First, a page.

The article, "Overoming Gravitation" by George Piggott, really did take the matter seriously, in spite of the cover illustration, as a quick read will verify. More serious than that, though was an earlier and perhaps war-infested thinking mode was the militarily enhanceable anti-gravity ray (May, 1916).
[Image source: Airminded, in a post about future weapons of the past, here.]
Better yet (?) is this appearance in 1918 of an anti-gravity craft with invisibility options:
And then of course there are examples like this, found in another early post on this blog, "Anti-gravity Atomic-powered Sun-fed Underground Woman of the Year 5000!", here.
In any event, these are a few example of the anti-gravity idea in the 1880-1920 period. No doubt there is a rich and full literature on this very thing--mainly what I wanted to do here was captued Airmnded's image to use for another day.
This lovely design occurs on a pamphlet written by Albert Ritter v. Miller-Hauenfels (1818-1897), Der mühelose Segelflug der Vögel und die segelnde Luftschiffahrt als Endziel hundertjährigen Strebens, or, roughly “The effortless gliding of birds and the sailing airships as the ultimate goal for the end of the century”). The booklet was presented 18 January 1890 by the Polytechnischen Club in Graz, and published in Wien by Spielhagen & Schurich later that year.
In his lectures at Graz Miller-Hauenfels looks at the possibility of human (non-powered, gliding) flight via forward-progression bird flight, basing his work on that of Marey, Lilienthal and Parseval. It is a sky-above-mud-below moment, as Miller-Hauenfels was a mining engineer and supervisor, spending much of his time with his mind in and under the earth. And then there, in the not-so-backish-background, was his other thinking, which place him far above the ground.
There's a pair of short notices in two consecutive issues of Nature (September 22 and 29, 1910) that brings up a probably mostly-overlooked bit of thinking by Charles Darwin's (and Francis Galton's) grandfather, Erasmus Darwin (1731-1802). Way before Charles (born 1809) and Francis (born 1822) Erasmus was a powerhouse Darwin, and a powerhouse-in-general. He was primarily a physician, but was also an inventor, physiologist, abolitionist, botanist, and inventor, among other things. He famously speculated on evolution, and less-famously on the coming of the steam age.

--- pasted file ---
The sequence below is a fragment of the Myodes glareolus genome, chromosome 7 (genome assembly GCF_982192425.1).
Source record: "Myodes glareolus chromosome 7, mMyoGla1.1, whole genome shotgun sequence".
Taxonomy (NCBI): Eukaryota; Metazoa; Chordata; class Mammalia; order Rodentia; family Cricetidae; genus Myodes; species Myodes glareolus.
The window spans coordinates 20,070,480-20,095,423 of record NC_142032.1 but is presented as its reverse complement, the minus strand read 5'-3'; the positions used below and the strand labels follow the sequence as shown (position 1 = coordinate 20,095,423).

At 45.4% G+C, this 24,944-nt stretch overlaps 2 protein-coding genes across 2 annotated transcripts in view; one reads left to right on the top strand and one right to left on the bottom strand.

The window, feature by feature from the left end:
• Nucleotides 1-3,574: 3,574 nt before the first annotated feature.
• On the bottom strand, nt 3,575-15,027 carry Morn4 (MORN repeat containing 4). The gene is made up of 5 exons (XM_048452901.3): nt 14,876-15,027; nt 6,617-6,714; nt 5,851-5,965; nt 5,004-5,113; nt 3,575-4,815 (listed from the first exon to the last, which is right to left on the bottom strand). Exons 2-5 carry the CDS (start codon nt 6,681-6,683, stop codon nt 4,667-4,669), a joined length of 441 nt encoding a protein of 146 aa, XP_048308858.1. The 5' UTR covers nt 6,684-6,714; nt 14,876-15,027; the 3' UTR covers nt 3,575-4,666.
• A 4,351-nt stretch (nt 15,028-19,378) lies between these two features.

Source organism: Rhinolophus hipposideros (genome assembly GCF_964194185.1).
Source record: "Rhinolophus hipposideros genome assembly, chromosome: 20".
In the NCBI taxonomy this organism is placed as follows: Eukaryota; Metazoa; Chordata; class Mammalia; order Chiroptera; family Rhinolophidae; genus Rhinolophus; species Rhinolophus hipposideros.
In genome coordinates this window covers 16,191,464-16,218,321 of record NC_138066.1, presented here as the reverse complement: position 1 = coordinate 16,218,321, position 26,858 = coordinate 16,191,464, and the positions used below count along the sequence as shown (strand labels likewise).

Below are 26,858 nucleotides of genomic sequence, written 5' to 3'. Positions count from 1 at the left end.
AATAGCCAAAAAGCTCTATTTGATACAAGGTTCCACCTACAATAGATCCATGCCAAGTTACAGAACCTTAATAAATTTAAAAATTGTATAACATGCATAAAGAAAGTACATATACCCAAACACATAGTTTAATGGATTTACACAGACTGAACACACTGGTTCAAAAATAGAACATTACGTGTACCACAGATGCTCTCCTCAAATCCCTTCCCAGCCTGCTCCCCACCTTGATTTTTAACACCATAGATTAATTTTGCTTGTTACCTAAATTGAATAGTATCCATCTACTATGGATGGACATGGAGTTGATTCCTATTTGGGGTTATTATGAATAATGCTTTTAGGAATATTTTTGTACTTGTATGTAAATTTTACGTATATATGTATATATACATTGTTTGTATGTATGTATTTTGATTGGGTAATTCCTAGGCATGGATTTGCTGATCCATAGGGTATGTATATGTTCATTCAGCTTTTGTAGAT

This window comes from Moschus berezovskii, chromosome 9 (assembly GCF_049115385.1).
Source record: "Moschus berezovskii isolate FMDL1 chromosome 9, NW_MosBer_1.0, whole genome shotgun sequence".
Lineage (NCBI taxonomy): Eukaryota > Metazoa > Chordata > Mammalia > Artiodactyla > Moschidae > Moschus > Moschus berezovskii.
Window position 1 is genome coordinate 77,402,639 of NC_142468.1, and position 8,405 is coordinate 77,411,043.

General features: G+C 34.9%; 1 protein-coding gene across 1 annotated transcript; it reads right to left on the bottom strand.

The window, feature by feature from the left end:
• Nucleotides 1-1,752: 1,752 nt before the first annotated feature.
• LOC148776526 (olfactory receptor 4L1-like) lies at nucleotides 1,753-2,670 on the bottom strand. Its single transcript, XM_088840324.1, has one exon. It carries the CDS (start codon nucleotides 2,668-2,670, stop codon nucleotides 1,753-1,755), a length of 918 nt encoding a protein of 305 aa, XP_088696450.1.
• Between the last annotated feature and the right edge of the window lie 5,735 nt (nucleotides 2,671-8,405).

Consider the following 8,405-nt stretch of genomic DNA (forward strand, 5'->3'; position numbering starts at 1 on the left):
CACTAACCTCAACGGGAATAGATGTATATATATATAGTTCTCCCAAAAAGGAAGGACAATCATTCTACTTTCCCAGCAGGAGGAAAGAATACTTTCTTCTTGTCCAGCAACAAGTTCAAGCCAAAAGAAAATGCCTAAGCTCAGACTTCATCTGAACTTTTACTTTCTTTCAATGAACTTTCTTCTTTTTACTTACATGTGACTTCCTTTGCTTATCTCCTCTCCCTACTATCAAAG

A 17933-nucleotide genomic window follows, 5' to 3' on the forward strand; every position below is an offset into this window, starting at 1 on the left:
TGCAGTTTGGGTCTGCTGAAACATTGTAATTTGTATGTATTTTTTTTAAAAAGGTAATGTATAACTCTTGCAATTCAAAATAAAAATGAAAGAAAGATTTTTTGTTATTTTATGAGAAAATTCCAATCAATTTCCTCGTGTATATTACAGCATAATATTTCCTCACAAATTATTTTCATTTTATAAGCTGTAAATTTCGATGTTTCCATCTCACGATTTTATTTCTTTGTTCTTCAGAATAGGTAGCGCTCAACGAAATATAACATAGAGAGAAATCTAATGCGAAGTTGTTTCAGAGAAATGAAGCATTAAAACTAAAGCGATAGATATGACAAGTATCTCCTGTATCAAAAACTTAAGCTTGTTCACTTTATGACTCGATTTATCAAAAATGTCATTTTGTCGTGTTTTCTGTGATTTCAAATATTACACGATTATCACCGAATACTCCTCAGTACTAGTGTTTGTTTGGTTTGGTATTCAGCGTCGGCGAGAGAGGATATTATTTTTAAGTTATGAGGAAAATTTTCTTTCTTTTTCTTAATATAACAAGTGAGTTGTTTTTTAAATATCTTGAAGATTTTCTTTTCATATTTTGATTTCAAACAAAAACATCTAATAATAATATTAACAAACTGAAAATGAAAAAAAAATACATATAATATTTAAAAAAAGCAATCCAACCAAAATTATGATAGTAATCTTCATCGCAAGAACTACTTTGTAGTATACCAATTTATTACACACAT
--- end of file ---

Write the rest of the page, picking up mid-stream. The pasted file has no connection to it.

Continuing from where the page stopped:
In the first article here, pointing out a piece in The Times by R. Meldola, it is shown that Darwin saw the coming of steam from a good distance away: “As the specific levity of air is too great for the support of great burthens by balloons, there seems to be no probable method of flying conveniently but by the power of steam, or some other explosive material, which another half-century may probably discover”.) The editors of Nature included the notice to provide a bit more evidence of Darwin's vision via his poetry, stating that he “foretold, in the following lines, the advent of aerial navigation”:
Soon shall thy arm, UNCONQUER'D STEAM! afar Drag the slow barge, or drive the rapid car; Or on wide-waving wings expanded bear The flying-chariot through the fields of air. -- Fair crews triumphant, leaning from above, Shall wave their fluttering kerchiefs as they move; Or warrior-bands alarm the gaping crowd, And armies shrink beneath the shadowy cloud.
In the next issue of Nature there's a short notice by Arthur Platt, “Erasmus Darwin on Flying Machines”, (page 397 of September 29, 1910), where he quotes Dawin on the coming of powered flight: “As the specific levity of air is too great for the support of great burthens by balloons, there seems to be no probable method of flying conveniently but by the power of steam, or some other explosive material, which another half-century may probably discover”.